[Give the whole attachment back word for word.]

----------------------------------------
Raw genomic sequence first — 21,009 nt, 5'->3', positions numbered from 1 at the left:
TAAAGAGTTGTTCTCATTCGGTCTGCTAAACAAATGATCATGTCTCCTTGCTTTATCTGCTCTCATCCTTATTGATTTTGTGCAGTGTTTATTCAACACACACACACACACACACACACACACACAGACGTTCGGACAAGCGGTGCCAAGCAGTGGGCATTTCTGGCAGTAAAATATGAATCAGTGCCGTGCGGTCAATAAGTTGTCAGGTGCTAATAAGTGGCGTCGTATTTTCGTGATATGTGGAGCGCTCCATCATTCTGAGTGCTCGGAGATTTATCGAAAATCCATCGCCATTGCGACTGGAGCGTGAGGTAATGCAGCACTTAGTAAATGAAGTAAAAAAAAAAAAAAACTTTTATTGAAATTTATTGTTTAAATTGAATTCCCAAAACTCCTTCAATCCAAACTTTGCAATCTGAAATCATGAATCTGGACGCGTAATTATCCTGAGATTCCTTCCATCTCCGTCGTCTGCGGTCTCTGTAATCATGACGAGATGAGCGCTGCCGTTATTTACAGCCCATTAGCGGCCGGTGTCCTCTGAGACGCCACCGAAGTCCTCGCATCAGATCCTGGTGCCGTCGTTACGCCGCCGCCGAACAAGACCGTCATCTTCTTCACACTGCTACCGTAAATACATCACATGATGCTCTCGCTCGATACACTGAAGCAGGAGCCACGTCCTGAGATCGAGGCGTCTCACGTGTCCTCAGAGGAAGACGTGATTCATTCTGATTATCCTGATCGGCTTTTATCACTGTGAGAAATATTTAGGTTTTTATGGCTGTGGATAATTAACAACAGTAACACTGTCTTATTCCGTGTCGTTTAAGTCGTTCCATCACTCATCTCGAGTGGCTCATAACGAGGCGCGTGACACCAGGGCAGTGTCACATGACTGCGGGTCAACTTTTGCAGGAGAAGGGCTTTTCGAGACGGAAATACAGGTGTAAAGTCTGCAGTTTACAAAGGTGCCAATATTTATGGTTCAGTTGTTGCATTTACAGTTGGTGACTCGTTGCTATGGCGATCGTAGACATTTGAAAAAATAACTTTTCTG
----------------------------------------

Raw genomic sequence first — 21,009 nt, 5'->3', positions numbered from 1 at the left:
TAAAGAGTTGTTCTCATTCGGTCTGCTAAACAAATGATCATGTCTCCTTGCTTTATCTGCTCTCATCCTTATTGATTTTGTGCAGTGTTTATTCAACACACACACACACACACACACACACACACAGACGTTCGGACAAGCGGTGCCAAGCAGTGGGCATTTCTGGCAGTAAAATATGAATCAGTGCCGTGCGGTCAATAAGTTGTCAGGTGCTAATAAGTGGCGTCGTATTTTCGTGATATGTGGAGCGCTCCATCATTCTGAGTGCTCGGAGATTTATCGAAAATCCATCGCCATTGCGACTGGAGCGTGAGGTAATGCAGCACTTAGTAAATGAAGTAAAAAAAAAAAAAAACTTTTATTGAAATTTATTGTTTAAATTGAATTCCCAAAACTCCTTCAATCCAAACTTTGCAATCTGAAATCATGAATCTGGACGCGTAATTATCCTGAGATTCCTTCCATCTCCGTCGTCTGCGGTCTCTGTAATCATGACGAGATGAGCGCTGCCGTTATTTACAGCCCATTAGCGGCCGGTGTCCTCTGAGACGCCACCGAAGTCCTCGCATCAGATCCTGGTGCCGTCGTTACGCCGCCGCCGAACAAGACCGTCATCTTCTTCACACTGCTACCGTAAATACATCACATGATGCTCTCGCTCGATACACTGAAGCAGGAGCCACGTCCTGAGATCGAGGCGTCTCACGTGTCCTCAGAGGAAGACGTGATTCATTCTGATTATCCTGATCGGCTTTTATCACTGTGAGAAATATTTAGGTTTTTATGGCTGTGGATAATTAACAACAGTAACACTGTCTTATTCCGTGTCGTTTAAGTCGTTCCATCACTCATCTCGAGTGGCTCATAACGAGGCGCGTGACACCAGGGCAGTGTCACATGACTGCGGGTCAACTTTTGCAGGAGAAGGGCTTTTCGAGACGGAAATACAGGTGTAAAGTCTGCAGTTTACAAAGGTGCCAATATTTATGGTTCAGTTGTTGCATTTACAGTTGGTGACTCGTTGCTATGGCGATCGTAGACATTTGAAAAAATAACTTTTCTG